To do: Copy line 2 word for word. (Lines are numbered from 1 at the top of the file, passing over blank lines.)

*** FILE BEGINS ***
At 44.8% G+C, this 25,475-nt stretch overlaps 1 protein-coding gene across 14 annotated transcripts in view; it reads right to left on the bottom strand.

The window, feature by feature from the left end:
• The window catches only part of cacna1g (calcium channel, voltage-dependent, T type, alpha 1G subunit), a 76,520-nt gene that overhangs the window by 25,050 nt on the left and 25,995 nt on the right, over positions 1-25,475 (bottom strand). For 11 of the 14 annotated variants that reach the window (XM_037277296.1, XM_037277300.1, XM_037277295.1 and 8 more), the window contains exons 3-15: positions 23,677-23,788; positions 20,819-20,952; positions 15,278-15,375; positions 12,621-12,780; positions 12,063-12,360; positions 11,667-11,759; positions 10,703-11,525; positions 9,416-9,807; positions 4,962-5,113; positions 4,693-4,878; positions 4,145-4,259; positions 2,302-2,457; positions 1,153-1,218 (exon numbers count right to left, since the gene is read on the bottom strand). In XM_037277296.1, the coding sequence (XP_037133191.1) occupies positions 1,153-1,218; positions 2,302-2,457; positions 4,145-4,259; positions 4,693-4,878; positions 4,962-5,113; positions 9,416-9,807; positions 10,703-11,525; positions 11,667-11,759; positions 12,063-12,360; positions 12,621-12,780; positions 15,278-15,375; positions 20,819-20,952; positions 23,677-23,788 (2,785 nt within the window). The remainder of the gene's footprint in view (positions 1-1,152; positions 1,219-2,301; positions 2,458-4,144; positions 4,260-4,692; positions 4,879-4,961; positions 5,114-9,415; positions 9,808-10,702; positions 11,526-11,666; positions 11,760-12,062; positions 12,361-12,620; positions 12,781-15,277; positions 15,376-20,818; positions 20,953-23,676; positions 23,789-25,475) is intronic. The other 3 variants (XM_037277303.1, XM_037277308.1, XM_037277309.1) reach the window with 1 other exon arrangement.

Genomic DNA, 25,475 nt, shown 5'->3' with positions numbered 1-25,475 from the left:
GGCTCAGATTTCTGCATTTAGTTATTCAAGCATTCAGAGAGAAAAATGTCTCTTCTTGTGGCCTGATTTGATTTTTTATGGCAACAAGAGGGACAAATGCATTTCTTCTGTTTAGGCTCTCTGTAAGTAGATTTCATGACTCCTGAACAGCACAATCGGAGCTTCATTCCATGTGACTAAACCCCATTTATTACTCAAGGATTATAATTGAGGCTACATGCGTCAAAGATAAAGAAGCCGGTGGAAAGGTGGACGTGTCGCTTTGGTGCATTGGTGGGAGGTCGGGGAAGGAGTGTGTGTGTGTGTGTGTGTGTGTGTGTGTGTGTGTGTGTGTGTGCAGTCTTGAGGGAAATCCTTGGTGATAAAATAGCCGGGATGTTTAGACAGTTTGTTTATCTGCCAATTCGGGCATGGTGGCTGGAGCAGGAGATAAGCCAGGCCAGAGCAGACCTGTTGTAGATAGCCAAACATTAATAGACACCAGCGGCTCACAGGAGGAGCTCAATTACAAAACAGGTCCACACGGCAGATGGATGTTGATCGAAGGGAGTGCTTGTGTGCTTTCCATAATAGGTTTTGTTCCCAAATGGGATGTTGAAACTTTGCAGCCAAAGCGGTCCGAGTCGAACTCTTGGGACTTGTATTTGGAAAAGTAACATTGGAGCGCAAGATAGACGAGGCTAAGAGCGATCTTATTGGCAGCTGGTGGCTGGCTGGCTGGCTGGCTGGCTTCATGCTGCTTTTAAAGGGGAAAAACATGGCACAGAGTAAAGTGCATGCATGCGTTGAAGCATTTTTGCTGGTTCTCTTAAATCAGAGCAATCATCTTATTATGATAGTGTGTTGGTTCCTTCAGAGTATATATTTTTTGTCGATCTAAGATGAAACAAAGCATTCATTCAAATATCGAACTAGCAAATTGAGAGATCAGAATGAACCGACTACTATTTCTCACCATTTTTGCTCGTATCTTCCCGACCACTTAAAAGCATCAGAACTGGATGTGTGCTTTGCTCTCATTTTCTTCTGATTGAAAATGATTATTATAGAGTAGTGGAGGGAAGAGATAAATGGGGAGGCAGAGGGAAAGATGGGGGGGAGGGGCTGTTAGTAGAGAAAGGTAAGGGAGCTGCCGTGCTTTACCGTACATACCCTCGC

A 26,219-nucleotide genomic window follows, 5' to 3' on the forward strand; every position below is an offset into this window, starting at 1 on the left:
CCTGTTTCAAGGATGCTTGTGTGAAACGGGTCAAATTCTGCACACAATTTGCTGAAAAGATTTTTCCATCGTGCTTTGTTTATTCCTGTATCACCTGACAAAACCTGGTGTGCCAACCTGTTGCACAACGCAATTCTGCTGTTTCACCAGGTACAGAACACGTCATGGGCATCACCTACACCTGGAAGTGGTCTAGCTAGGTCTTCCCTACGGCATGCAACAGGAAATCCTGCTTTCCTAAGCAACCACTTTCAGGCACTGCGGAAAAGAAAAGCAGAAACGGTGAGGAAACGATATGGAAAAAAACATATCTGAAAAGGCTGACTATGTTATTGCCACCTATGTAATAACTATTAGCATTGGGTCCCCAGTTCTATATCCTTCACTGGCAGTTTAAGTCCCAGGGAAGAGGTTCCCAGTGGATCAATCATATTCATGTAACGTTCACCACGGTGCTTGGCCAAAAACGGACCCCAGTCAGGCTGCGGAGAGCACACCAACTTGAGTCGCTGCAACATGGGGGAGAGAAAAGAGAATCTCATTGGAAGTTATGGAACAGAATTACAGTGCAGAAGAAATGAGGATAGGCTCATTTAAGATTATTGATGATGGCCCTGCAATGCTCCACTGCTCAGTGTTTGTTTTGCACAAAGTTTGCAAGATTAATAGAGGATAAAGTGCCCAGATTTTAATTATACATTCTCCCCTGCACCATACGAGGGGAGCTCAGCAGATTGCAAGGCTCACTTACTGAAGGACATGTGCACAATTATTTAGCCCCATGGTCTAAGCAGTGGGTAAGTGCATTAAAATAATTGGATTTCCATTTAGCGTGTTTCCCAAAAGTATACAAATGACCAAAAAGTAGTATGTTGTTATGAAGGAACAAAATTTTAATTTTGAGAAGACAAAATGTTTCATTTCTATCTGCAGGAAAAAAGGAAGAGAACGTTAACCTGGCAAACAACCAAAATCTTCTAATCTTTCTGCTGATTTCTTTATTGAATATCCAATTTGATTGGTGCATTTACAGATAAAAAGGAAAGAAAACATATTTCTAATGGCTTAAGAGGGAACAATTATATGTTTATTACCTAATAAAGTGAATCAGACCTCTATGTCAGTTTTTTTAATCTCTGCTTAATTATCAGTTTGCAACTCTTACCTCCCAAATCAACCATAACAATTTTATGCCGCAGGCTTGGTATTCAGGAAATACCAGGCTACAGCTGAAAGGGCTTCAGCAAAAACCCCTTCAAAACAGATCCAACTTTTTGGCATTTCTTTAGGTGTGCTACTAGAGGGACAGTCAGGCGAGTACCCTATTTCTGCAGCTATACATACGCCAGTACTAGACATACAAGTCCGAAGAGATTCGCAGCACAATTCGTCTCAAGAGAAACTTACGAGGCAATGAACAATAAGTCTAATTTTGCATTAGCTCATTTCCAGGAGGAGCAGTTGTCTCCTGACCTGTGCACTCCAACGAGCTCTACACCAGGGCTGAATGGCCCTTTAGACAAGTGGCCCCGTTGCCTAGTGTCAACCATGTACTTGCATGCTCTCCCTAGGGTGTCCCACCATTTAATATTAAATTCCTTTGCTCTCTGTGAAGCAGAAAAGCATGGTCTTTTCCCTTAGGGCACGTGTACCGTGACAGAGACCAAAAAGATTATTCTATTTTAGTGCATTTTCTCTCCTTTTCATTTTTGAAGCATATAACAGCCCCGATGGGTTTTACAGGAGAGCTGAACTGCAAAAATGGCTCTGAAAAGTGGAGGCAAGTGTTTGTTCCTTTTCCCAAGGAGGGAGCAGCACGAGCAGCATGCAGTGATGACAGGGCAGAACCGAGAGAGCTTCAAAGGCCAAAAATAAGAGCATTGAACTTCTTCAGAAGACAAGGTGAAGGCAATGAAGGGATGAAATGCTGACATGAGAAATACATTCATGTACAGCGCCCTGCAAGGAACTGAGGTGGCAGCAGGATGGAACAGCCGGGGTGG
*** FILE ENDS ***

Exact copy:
The window, feature by feature from the left end: